Record heat and below-average rainfall over the past few summers have combined to make the current U.S. drought one of the orst since the 1950’s.
As of July 2013, nearly half of the Lower 48 is experiencing drier than normal conditions or worse.
2012 was the hottest year on record for the continental U.S.
Much of the U.S. West is suffering through a drought of historic proportions. The National Oceanic and Atmospheric Administration’s weekly drought monitor reported that as of July 30, more than 40 percent of the continental U.S. was in a moderate or worse drought, and more than 30 percent was in a severe or worse drought. These numbers are improved compared with earlier in 2013 and 2012, as flooding rains have drenched the Northern Plains and Midwest. Meanwhile, drought has continued to expand in the Southwest, where dry conditions have fueled devastating wildfires.
Scientists have warned that climate change can exacerbate the impacts of droughts. This year’s drought may be
providing a glimpse of the future, as projections for the 21st century call for drier and warmer conditions through much of the Southwest.
Over the past few seasons, drought has devastated livestock and crops that are essential to U.S. food production, including corn, soybeans and winter wheat. It has also reduced the abilities of some cities and counties to treat wastewater, affected shipping on a key stretch of the Mississippi River, and driven up global food prices.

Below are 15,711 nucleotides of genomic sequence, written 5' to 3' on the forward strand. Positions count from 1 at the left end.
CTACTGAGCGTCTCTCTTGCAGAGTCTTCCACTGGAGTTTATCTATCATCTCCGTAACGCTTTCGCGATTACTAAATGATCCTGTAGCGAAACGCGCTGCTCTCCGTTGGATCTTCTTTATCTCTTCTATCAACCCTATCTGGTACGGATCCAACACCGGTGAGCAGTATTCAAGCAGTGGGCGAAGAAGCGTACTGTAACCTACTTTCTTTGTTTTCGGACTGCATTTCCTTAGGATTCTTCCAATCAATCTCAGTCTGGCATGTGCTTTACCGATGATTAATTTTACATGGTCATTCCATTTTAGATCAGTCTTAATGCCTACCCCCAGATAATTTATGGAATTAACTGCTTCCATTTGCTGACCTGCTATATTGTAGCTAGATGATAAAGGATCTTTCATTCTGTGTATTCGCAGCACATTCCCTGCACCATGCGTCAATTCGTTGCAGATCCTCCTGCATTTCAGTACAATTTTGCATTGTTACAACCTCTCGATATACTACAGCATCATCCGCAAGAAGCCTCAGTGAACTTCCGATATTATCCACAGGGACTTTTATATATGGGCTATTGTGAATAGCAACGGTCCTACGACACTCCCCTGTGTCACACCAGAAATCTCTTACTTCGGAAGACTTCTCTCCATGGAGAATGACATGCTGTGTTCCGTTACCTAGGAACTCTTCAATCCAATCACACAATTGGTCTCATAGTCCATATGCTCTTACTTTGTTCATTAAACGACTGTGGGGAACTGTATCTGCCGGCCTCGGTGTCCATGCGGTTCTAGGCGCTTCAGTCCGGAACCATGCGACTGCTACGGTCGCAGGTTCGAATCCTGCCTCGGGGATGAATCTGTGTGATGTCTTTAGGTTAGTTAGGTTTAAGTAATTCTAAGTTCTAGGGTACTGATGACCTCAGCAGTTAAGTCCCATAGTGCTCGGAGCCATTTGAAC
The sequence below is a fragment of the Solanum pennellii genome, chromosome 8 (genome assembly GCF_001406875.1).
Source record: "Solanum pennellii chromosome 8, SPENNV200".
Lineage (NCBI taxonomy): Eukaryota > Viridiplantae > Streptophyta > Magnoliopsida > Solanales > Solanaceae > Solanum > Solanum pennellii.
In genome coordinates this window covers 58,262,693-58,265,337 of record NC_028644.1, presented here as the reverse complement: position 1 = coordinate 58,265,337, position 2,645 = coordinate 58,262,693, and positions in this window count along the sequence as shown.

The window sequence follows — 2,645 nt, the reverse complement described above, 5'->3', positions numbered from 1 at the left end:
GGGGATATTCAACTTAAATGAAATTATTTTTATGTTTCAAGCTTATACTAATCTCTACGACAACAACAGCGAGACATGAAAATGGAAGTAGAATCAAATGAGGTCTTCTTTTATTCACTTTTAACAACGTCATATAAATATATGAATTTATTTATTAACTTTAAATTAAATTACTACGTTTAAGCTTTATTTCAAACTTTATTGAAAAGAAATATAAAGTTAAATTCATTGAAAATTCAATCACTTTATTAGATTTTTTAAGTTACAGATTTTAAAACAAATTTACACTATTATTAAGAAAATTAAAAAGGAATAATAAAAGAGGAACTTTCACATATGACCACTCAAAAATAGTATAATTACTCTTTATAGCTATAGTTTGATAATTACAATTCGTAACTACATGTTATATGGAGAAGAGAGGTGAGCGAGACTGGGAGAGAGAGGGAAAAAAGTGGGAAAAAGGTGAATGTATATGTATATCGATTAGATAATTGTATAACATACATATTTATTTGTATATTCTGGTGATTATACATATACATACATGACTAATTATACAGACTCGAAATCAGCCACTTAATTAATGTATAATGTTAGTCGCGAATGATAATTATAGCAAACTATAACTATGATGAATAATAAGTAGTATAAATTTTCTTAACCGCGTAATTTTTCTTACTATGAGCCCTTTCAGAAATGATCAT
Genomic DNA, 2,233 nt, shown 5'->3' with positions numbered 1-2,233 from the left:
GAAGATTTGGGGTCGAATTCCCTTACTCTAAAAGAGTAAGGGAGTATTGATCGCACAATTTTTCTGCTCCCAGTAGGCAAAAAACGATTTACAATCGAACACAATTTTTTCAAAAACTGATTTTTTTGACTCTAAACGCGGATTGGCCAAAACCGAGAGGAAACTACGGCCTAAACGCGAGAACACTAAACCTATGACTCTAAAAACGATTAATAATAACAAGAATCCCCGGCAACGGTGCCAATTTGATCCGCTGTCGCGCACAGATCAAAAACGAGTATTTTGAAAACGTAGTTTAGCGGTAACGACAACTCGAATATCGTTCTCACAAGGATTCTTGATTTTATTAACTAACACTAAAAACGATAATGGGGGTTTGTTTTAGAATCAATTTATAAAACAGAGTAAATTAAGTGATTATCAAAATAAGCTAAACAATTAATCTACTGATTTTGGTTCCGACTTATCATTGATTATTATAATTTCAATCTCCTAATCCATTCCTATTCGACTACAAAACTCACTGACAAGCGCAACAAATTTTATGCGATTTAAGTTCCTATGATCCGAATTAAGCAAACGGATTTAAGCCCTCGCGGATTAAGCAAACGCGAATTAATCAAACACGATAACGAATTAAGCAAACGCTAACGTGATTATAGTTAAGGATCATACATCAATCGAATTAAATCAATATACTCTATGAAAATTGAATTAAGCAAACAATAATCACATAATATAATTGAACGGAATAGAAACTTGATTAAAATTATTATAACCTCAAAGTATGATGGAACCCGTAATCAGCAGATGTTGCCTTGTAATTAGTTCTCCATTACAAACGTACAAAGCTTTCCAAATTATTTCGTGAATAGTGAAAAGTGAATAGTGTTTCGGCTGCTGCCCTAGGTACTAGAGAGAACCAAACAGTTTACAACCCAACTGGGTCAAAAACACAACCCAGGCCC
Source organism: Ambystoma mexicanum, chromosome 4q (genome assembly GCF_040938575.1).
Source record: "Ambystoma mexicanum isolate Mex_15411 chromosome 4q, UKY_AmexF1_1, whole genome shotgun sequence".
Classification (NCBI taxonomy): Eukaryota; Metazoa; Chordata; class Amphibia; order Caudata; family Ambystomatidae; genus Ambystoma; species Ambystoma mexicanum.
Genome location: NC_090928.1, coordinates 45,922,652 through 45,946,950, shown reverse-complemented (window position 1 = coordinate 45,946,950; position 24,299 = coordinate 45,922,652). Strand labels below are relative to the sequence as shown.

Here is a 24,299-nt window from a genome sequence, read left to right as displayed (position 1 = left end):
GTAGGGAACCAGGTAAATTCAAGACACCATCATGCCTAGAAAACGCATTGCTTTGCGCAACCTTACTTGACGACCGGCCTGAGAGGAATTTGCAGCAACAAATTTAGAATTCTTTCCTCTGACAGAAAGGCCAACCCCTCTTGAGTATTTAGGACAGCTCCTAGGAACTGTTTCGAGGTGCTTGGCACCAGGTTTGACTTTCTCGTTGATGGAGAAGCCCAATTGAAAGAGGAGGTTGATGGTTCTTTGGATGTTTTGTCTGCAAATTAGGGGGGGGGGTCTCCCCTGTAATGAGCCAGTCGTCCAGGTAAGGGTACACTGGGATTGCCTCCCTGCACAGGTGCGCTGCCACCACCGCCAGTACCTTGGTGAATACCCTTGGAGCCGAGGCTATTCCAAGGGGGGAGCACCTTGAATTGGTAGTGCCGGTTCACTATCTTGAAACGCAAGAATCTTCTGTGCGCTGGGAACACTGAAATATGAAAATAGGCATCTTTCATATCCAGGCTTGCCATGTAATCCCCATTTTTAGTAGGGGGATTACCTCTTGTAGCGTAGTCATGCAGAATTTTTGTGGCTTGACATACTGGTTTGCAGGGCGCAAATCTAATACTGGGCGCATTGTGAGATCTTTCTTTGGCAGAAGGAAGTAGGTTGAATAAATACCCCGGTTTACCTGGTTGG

In addition to reducing the greenhouse gas emissions causing global warming, Americans need to prepare for and adapt to drought to minimize its impacts.
Droughts of the Past, Present, and Future
The United States is historically susceptible to drought. Tree ring studies show major droughts in the distant past, while some more recent dry periods are still within living memory, such as the Dust Bowl or the drought of the 1950s. These historic examples should serve as guideposts to highlight our vulnerabilities to drought as we move into a warmer, and in some places, drier future.
In 2002, parts of the Midwest and Rocky Mountains were hit by drought, while California suffered through a three-year drought toward the end of the decade. In 2011, Texas experienced its driest 12 months ever. At one point, 80 percent of the state was rated at an “exceptional” level of drought. At the peak of the 2012 drought, an astounding 81 percent of the contiguous US was under at least abnormally dry conditions.
Scientists have warned that global warming will increase the risk of drought in some regions, particularly in the Southwest United States. Even in regions that may not see changes in precipitation, warmer temperatures can increase water demands and evaporation, putting greater stress on water supplies.
Costs at Home
In the United States, the current drought (2011-present) is the most expansive since the 1950s , and the impacts are being felt across several sectors of the economy. The total cost is estimated at $50 billion to $80 billion .